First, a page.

Michael was a highly skilled engineer with a lifelong interest in the ploughing engine and associated tackle and a founder member of the SPC.
It is nearly forgotten that such machines were late on the preservation scene being considered to be too big, too heavy and too awkward. But with a younger generation such as Mike’s interest reawakened. After he met Harold Bonnett at the 1960 Patten dispersal sale they started to talk about starting a club to encourage matters. So the SPC was formed in 1966 with Harold as chairman and Mike taking the job as the secretary as member No 2.
He quickly realised his ambition to own ploughing engines, preferably AAs. At the age of 18 he had acquired a pair from Lugg’s yard at Billingshurst, AA7s 15563/4, Wayfarer and Wanderer, the cost being £400 on hire purchase to include a living van. Payments being kept up Wayfarer and the van were first driven from Sussex to Mike’s home in Brookman’s Park taking three or four days.
Mike made contact with Harper Roads and his son Charles to buy a plough that was then towed down the A1 by Richard Nixon’s Sentinel waggon from Sleaford to a new base at Wymondley, 87 miles; not something to be attempted in today’s traffic! This led to a lifelong friendship with Charles. By then Wayfarer was appearing at local rallies and restoration continued on Wanderer.
After the tragic death of Harper Roads, young Charles was left with 20 engines and tackle that had to be moved from Sleaford to his yard at Orwell something that Mike willingly helped with. After several hair-raising adventures this was achieved. Soon after Mike and his mother moved to Old North Road and that made working on the engines at Orwell so much easier.
By the 1990s Mike felt that he wanted something bigger so he acquired a Fowler Z7S; one snag being that it was in the Czech Republic! Duly collected, a problem occurred at the German border when they were asked by customs officials whether the engine was worth as much as £1000 in England? With £117 duty paid they were on their way again. Later a Z7 was bought from Belgium mainly for spares.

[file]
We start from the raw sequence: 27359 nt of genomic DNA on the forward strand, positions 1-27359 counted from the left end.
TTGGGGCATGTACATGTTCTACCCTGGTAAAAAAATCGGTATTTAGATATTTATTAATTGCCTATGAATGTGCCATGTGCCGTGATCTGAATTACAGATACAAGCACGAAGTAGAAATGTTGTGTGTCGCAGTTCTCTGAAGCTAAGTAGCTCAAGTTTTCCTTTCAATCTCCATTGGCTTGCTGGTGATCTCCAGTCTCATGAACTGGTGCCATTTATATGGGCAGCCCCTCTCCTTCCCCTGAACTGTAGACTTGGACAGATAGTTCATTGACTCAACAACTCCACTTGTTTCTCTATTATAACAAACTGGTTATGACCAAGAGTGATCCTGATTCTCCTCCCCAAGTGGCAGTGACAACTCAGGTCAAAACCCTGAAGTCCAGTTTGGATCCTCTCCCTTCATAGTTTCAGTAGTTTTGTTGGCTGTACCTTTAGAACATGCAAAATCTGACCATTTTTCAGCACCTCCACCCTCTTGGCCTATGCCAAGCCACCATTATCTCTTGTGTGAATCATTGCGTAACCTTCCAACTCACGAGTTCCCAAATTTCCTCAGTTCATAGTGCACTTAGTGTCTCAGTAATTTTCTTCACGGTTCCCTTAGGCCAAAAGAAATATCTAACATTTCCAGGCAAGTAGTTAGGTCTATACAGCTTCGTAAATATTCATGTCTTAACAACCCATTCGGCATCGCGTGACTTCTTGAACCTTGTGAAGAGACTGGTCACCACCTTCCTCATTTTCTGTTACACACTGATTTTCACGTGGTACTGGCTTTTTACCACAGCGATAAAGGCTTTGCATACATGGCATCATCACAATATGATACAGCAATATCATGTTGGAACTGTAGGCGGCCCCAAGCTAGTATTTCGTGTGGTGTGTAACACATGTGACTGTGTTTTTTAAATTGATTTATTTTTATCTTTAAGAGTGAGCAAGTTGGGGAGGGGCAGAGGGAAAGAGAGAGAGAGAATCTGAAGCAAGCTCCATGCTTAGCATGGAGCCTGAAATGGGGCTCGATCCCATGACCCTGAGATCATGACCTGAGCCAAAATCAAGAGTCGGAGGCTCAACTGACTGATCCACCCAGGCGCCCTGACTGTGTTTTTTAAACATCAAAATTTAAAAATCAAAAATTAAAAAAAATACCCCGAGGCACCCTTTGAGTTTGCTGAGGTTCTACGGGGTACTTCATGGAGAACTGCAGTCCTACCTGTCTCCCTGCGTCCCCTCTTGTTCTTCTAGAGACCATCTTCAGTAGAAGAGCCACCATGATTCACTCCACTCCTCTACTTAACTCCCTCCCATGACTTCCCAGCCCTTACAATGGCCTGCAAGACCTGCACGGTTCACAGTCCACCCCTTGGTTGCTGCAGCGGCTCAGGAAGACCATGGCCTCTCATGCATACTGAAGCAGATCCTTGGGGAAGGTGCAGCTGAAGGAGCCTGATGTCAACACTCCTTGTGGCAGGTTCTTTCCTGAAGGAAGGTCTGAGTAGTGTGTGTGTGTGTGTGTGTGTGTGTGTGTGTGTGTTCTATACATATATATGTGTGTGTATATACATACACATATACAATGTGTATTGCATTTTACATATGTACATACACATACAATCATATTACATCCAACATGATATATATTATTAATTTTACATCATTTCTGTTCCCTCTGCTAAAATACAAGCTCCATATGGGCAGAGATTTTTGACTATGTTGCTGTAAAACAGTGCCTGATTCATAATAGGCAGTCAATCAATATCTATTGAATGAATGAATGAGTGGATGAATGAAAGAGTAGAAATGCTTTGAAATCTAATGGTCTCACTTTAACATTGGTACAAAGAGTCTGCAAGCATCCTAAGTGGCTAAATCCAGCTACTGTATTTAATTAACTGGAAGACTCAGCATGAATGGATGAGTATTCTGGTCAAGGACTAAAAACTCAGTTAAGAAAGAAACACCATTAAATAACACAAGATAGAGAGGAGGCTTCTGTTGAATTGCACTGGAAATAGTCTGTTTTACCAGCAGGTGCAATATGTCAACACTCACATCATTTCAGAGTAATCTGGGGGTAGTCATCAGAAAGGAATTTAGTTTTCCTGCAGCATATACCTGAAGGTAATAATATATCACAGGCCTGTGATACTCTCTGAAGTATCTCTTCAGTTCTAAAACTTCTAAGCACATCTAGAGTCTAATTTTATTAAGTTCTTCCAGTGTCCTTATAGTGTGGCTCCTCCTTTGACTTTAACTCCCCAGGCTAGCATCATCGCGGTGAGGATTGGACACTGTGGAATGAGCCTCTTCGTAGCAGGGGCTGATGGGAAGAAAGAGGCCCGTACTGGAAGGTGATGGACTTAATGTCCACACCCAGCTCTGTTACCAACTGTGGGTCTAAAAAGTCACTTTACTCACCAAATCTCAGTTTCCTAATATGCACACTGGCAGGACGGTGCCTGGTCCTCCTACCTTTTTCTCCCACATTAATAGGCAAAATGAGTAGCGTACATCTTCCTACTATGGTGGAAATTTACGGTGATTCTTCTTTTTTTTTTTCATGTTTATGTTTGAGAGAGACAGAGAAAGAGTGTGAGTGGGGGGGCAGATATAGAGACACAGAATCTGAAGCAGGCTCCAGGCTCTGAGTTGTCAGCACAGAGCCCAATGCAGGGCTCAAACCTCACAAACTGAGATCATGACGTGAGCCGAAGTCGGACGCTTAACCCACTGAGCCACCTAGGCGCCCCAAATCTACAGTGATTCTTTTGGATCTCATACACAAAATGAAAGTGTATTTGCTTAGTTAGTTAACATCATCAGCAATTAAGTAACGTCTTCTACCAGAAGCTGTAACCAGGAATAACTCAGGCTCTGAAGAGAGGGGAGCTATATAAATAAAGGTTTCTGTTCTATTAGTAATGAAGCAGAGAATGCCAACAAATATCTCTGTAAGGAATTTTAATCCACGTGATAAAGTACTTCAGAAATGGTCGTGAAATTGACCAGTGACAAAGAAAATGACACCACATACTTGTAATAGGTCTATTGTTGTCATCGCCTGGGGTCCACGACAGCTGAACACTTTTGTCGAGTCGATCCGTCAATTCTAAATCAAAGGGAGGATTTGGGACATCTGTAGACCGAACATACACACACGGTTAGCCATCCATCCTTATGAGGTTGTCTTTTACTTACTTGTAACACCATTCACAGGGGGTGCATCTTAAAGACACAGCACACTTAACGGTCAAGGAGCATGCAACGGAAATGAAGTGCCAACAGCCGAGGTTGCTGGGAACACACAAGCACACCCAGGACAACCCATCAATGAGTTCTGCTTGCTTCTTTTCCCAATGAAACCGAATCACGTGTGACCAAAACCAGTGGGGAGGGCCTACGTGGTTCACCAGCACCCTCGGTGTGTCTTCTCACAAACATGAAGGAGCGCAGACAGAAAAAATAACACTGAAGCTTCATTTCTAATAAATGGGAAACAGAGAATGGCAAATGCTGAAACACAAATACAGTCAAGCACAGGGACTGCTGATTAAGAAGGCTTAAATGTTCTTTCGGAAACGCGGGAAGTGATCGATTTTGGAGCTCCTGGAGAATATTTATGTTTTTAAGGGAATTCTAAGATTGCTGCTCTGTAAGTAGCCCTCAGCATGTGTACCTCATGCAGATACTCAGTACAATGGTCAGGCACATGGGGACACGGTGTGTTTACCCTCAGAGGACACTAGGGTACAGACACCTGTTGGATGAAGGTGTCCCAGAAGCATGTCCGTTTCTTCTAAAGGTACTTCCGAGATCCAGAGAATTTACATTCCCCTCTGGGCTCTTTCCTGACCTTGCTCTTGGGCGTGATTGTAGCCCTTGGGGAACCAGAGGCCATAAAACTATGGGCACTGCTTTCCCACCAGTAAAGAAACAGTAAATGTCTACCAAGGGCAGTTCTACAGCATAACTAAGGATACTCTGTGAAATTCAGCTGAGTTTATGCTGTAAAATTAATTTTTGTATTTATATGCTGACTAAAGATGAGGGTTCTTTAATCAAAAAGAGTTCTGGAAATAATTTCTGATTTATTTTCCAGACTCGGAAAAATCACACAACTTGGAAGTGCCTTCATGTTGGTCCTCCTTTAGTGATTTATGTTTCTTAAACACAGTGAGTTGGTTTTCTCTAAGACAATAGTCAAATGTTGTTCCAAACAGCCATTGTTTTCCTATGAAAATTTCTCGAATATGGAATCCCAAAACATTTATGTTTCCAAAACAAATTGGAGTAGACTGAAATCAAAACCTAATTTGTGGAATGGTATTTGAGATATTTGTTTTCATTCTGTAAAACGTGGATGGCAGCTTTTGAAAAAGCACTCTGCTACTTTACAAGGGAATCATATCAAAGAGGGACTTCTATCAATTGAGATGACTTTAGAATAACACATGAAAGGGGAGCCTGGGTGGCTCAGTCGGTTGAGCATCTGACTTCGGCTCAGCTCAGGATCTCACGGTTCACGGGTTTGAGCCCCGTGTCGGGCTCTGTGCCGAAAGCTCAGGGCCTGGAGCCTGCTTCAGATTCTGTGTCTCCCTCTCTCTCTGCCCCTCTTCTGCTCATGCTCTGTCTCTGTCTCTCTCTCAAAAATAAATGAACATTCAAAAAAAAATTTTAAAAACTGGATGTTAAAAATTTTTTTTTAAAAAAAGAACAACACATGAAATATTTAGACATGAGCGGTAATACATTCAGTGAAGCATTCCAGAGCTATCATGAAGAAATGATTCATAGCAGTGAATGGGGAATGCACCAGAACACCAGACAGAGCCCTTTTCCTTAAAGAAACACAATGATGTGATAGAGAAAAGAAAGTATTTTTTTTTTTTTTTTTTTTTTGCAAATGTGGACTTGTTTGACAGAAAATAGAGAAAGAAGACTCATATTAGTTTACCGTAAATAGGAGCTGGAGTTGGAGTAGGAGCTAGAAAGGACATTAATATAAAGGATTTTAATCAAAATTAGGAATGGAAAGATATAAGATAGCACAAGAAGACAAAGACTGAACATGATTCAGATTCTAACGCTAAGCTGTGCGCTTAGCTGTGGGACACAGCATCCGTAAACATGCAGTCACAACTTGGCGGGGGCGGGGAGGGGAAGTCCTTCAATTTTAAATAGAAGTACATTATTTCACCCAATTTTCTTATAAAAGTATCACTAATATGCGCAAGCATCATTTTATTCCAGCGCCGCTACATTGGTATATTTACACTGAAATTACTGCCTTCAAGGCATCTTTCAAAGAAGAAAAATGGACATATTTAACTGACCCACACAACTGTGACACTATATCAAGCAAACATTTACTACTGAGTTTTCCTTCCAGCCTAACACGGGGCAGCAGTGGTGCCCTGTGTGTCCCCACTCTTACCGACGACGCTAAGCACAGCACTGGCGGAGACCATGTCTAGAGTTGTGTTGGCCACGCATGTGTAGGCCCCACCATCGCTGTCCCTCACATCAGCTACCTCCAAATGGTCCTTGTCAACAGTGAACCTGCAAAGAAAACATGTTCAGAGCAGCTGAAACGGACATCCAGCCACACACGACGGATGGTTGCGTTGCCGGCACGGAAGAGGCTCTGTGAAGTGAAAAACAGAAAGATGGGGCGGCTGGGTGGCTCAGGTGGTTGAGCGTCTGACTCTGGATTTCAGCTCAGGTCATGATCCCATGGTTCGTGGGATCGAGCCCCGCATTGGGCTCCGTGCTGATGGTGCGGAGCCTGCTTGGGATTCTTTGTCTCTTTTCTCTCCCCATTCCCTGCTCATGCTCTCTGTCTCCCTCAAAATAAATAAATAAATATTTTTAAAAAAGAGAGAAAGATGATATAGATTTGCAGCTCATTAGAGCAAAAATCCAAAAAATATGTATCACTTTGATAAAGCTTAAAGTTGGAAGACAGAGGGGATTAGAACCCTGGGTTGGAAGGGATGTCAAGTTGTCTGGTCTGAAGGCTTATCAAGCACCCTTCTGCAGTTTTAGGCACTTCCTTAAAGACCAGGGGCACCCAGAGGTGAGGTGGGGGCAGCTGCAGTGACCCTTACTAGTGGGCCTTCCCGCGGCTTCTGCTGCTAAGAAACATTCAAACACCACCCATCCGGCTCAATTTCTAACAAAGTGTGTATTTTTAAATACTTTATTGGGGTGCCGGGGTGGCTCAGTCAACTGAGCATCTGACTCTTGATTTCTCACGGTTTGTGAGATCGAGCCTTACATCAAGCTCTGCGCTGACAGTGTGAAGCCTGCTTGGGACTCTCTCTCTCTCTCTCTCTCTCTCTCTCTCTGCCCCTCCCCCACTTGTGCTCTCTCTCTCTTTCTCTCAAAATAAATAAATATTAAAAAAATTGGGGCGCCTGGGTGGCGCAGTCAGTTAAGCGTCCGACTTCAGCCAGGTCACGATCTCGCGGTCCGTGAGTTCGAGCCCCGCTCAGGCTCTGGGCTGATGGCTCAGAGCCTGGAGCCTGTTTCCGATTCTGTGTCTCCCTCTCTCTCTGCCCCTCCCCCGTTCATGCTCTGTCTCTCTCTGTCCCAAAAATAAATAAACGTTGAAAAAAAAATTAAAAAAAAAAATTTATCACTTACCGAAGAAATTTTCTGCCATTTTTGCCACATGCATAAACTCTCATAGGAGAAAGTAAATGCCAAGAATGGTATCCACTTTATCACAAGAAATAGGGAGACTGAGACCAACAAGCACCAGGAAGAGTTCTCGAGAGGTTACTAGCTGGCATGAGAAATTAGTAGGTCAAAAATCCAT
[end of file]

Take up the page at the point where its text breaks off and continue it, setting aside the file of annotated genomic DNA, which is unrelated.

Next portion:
Mike’s family connections had come from Surrey and his grandfather was said to be an apprentice appointed by no less than W O Bentley. In the late 1960s Mike had an inheritance that meant that he could leave full time work to concentrate on the things that really interested him. His father Lawrence had worked at De Havilland’s making Mosquitos in the war and his mother May lived to a great age looked after to the end by Mike at Old North Road. After her passing Mike was able to meet Maize McFarlane and they were married in 1995.
Mike’s interests included armoury, military vehicles, and photography and he once owned a full-size railway engine. His encyclopaedic knowledge of steam cultivation and particularly Fowlers must have come from his long association with Charles and his frequent visits to the Museum of English Rural Life at Reading that holds all the surviving Fowler records. Most fortunately Mike was able to share this knowledge with club members and has left behind some comprehensive writings for them.
Mike served on the Steam Plough Club Committee for many years and became its president in 2007. This hardly describes his help to so many club members so readily given. He took a plough belonging to Michael Davies and rebuilt it to become the implement to beat at many SPC Great Challenges. He was accorded prizes for field work that were very richly deserved.
The quality of Mike’s work, whether at the lathe or in the field could not be bettered. We will always remember this kindly face and gentle smile and always an answer to help anyone in need of help and advice. His knowledge was phenomenal. And how many times will we be asking “Mike would have known the answer to that!”?
Michael Goodman died on 7 March aged 78 after a long illness.
With thanks to Richard Nixon and others who have helped with this compilation.